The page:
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Re: [websec] [saag] [http-auth] re-call for IETF http-auth BoF

From: Nico Williams <nico@cryptonector.com>
Date: Sat, 25 Jun 2011 23:42:15 -0500
Message-ID: <BANLkTikBqJYSVwU=Gq4a5ZPJxzRXQuccug@mail.gmail.com>
To: Thomas Fossati <tho@koanlogic.com>
Cc: public-identity@w3.org, http-auth@ietf.org
On Sat, Jun 25, 2011 at 3:59 AM, Thomas Fossati <tho@koanlogic.com> wrote:
> On Jun 14, 2011, at 6:17 PM, Nico Williams wrote:
>> Some aspects of the designs are important.
>>
>> For example:
>>
>> - Is this to be done in TLS?  HTTP?  Or at the application-layer?
>>
>> IMO: TLS is too low a layer to do authentication in, and doing it in
>> HTTP would require retrofitting too many HTTP stacks.  Doing it at the
>> application layer has a number of advantages.
>
> I've tried to figure out how to get something similar to your REST GSS -- which I like -- at the HTTP level and, yes, you need to hammer HTTP clients a bit to teach them how to do the challange-response on a specially crafted cookie, but then it seems you can switch from stateless to stateful HTTP (and viceversa) quite robustly.

I think the main benefit of doing this at the app-layer is that the
server-side can be portably implemented as FastCGI and instantly be
available on 90+% of servers.  I've started implementing in FCGI,
incidentally, and I believe I can implement all of REST-GSS this way.

Another major benefit of being able to use FastCGI is that you
automatically get privilege separation!  You can run the app, the web
server, and the REST-GSS FastCGI all under different user accounts,
with different access, privileges, ...

The POST/DELETE/GET can be implemented as a FastCGI responder, the MIC
validation as a FastCGI authorizer, and the servers' MICs can be
computed and added by a FastCGI filter.

On the client-side the situation is not as convenient regardless of
whether authentication is *in* HTTP or *above* HTTP: the apps, the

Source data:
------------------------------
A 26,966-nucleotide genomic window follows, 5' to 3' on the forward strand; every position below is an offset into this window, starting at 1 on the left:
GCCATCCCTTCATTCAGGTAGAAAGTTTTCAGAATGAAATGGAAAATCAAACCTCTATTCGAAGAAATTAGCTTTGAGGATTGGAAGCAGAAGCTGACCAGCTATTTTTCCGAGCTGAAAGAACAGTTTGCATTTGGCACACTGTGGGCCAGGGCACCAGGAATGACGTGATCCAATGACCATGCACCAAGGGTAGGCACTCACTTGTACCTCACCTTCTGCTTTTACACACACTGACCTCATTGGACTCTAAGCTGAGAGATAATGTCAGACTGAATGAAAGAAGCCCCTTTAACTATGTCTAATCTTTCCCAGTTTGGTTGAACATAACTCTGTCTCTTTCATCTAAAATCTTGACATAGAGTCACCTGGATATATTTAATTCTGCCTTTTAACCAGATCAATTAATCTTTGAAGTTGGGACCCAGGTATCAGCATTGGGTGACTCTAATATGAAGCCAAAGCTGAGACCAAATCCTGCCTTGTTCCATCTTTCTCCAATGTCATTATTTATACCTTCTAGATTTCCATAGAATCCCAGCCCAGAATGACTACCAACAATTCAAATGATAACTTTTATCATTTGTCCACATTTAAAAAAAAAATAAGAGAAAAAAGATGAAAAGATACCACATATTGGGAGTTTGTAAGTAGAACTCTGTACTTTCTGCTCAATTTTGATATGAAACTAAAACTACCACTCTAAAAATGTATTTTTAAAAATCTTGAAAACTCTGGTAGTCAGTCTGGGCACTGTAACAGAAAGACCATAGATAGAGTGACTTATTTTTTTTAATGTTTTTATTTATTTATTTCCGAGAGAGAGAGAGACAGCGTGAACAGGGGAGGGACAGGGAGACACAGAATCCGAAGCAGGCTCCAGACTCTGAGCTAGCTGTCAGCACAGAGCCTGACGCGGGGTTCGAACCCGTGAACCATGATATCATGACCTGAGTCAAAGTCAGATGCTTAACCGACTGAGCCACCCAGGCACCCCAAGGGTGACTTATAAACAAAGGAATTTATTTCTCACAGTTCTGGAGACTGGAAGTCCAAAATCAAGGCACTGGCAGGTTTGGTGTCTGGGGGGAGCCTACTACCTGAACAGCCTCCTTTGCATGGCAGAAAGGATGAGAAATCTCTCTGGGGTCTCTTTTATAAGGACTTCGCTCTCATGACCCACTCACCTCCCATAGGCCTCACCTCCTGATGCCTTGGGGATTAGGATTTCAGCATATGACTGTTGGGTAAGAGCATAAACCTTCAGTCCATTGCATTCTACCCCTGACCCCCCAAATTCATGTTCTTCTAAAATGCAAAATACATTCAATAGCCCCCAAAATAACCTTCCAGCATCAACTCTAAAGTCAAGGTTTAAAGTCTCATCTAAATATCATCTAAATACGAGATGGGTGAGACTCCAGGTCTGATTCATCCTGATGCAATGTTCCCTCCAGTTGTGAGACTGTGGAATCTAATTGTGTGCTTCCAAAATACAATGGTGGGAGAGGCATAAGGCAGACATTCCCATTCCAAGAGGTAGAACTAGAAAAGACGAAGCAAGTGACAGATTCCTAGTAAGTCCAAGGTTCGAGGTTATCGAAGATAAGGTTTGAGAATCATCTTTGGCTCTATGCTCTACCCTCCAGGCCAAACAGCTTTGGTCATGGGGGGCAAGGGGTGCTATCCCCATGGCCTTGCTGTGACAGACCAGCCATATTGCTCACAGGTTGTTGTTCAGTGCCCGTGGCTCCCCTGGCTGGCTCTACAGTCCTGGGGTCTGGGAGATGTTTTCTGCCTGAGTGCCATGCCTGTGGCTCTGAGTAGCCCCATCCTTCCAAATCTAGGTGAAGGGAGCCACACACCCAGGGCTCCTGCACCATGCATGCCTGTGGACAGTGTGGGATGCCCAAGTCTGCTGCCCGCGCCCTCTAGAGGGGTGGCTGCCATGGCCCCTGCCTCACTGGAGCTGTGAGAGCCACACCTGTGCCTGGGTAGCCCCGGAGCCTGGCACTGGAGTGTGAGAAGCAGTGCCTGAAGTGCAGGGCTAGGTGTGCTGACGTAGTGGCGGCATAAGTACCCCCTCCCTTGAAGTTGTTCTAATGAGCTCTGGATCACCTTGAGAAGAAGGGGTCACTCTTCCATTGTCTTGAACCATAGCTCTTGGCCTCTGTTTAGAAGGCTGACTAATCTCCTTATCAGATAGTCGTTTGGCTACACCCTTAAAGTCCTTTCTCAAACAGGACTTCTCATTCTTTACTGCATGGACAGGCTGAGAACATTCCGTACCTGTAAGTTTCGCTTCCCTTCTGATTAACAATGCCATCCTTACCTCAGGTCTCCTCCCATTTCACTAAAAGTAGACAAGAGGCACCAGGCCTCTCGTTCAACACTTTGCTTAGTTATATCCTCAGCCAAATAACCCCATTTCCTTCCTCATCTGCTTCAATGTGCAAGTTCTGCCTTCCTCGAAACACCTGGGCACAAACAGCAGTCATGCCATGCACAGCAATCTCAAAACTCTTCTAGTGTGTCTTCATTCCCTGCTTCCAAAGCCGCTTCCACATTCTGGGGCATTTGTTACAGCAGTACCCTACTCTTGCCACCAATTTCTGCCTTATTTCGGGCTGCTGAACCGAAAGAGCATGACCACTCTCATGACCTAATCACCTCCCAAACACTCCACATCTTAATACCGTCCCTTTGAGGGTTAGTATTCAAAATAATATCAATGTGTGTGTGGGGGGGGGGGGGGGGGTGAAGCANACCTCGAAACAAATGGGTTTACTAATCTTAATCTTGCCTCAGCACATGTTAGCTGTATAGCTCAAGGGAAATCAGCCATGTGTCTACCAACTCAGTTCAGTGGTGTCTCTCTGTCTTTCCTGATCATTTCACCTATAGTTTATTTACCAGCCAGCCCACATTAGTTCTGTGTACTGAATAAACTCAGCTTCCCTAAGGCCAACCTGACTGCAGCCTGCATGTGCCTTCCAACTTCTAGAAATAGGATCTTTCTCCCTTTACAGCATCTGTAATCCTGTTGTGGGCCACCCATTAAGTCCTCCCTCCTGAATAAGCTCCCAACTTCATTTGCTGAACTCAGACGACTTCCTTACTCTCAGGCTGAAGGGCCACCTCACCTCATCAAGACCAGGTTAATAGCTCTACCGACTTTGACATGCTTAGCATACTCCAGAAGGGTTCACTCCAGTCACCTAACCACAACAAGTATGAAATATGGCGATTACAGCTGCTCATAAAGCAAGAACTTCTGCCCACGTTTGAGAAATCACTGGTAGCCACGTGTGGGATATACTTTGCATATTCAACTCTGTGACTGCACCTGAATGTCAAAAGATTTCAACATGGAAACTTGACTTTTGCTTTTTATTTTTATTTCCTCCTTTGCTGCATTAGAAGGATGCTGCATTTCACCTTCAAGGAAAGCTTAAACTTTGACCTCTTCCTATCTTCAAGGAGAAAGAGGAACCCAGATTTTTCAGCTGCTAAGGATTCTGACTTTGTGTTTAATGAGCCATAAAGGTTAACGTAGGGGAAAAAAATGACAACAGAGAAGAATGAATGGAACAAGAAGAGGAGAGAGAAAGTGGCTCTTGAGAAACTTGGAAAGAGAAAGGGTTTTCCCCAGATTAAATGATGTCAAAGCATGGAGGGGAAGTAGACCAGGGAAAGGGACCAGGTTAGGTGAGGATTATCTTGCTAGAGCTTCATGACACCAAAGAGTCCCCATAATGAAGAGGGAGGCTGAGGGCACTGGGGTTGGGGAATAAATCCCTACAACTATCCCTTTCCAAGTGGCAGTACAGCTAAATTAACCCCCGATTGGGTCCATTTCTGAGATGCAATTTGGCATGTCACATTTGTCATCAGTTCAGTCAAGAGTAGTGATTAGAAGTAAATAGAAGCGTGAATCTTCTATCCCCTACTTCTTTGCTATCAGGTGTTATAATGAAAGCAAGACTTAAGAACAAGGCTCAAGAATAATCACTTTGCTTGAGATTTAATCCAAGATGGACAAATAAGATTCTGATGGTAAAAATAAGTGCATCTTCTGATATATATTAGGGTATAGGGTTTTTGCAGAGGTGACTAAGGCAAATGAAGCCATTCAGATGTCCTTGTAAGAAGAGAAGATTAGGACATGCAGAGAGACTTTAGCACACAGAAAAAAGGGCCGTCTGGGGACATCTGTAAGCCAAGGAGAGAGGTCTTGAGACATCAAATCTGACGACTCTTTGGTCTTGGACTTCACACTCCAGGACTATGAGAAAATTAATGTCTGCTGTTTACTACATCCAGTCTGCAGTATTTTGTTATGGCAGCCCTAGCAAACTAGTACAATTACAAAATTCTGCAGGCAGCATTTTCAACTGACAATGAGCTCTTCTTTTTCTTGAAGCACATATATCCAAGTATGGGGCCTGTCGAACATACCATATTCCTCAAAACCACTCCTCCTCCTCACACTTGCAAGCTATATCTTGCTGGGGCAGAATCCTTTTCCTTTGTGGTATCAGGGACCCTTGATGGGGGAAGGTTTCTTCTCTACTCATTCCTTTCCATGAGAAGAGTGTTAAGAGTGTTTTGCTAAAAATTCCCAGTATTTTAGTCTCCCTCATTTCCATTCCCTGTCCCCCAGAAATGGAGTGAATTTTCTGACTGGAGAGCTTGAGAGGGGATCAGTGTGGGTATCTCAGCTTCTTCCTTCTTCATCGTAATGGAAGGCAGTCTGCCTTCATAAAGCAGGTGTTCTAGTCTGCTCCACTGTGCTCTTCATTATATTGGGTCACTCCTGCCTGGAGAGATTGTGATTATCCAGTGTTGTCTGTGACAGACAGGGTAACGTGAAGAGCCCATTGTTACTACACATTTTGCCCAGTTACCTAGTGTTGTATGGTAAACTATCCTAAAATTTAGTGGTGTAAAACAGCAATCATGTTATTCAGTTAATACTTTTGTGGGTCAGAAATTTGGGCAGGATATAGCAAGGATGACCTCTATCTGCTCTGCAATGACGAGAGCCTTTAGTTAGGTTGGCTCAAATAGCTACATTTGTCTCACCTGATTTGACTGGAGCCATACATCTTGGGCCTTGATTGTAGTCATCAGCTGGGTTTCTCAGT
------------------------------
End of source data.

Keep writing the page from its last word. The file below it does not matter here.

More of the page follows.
browsers, the XMLHttpRequest API -- all need extending, and all need
deploying.  At best you can save having to extend the HTTP libraries,
but in the browser that's not much of a savings, I bet, and even then,
people will prefer that HTTP libraries to just implement REST-GSS (as
opposed to having to use a separate library in addition).

> Still there's the related bootstrap problem to solve, i.e. the authentication phase and implied key agreement.

That's what the GSS mechanisms do for you!  That's the beauty of this:
you're reusing an existing security framework that has just the right
semantics: you get to authenticate an initiator (client user) to an
acceptor (service) , and preferably also the acceptor to the
initiator, and you get to do per-request/response integrity protection
(MIC tokens) without having to have ordered message delivery.

There's several GSS mechanisms available now, and it's relatively easy
to add new ones (see RFC5802).  A ZKPP mechanism would be great.  A
federated ZKPP mechanism would be even better!

> In this respect I've only been able to sketch a TLS-based mechanism, with a) explicit HTTP redirection, or b) a-priori knowledge of the authentication URI via .well-known or DNS-SD, which then uses RFC 5705 to feed both parties with the needed crypto material.
>
> Anyway, I still have hazy thoughts about the whole matter, basically from an architectural standpoint, i.e. about where (which layer) the secure state management component must be placed.
>
> My unanswered (taboo?) question being: would the core HTTP protocol benefit from introducing secure state handling capabilities ?  Or should HTTP remain stateless ?

I like keeping things that are meant to be stateless stateless.
Implementations of HTTP that don't handle DIGEST or HTTP/Negotiate
would have a hard time adjusting, for example.

Also, if we do this *in* HTTP then we have the problem that the HTTP
method and URI are not specific to the authentication facility -- they
are real, and thus they are sent, initially, without having
authenticated the service to the user.  That's a problem, though maybe
it's not a big deal (I'm not sure).

Nico
--
Received on Sunday, 26 June 2011 04:42:39 GMT

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